Check out our sample Board of Director Code of Ethics

Ethical Behavior in HOA Interactions

Ethical behavior is based on observations and perceptions – board members need to “walk the walk” as well as “talk the talk.”

In the homeowners association context, ethics are involved in approximately six types of relationships and interactions:

  1. Between individual board members
  2. Between the board and the association
  3. Between the board and homeowners/residents
  4. Between the board and management
  5. Between the board and association experts and consultants (i.e. association legal counsel, financial and tax advisors, reserve study providers, etc.)
  6. Between the board and vendors

Issuing platitudes as to what is and what isn’t ethical behavior is not sufficient for an HOA to be ethical. Board members should be held accountable for their actions, and their peers should demand that they implement ethical behavior.

The Business Judgment Rule

The Business Judgment Rule(link is external) is a presumption that directors’ decisions are based on sound business judgment, which can be rebutted only by a factual showing of fraud, bad faith or gross overreaching. Acting in accordance with the Business Judgment Rule is an indication that a board member is likely acting ethically. In the California Supreme Court case, Lamden v. La Jolla Shores (link is external)Clubdominium Homeowners Association, the effects of the Business Judgment Rule can be seen:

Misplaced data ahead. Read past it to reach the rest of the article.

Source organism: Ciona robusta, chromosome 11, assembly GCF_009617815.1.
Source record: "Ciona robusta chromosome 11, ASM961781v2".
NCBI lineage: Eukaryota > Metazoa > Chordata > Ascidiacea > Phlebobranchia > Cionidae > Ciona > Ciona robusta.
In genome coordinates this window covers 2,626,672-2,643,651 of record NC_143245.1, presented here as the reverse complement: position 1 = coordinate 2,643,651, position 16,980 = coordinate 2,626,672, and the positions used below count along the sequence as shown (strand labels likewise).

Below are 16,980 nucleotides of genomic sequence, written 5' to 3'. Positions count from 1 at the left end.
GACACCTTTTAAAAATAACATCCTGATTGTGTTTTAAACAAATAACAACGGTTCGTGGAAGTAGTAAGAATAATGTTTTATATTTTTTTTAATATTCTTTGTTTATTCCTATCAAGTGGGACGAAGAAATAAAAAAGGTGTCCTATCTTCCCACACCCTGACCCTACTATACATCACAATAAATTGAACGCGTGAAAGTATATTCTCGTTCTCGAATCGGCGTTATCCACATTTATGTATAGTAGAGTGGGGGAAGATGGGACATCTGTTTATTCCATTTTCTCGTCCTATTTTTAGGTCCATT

The court held that it will defer to a board’s authority and presumed expertise in discretionary decisions regarding the maintenance and repair of a common interest development, provided the board’s decisions are: (1) Based upon reasonable investigation; (2) Made in good faith and with regard to the best interest of the association; and (3) Within the scope of authority given to the board under the relevant statutes and CC&Rs. Assuming that a board was found to have acted in accordance with these factors, then the board would seemingly have committed no wrongs in performing whatever action was being questioned.

When acting upon/after reasonable investigation and inquiry, a director should…

  • Independently investigate and evaluate facts particular to a situation before acting.
  • Consult with experts or consultants (i.e. legal counsel, financial manager, reserve study provider, etc.) when it is prudent to do so.
  • Rely on information, opinions, reports or statements prepared by experts and consultants.

When acting in good faith and in the best interests of the association, directors…

  • Cannot make decisions that benefit their own self-interests.
  • Must make decisions that do not negatively affect the association financially, legally or otherwise.
  • Cannot act in the best interests of a particular group or minority interest of an association.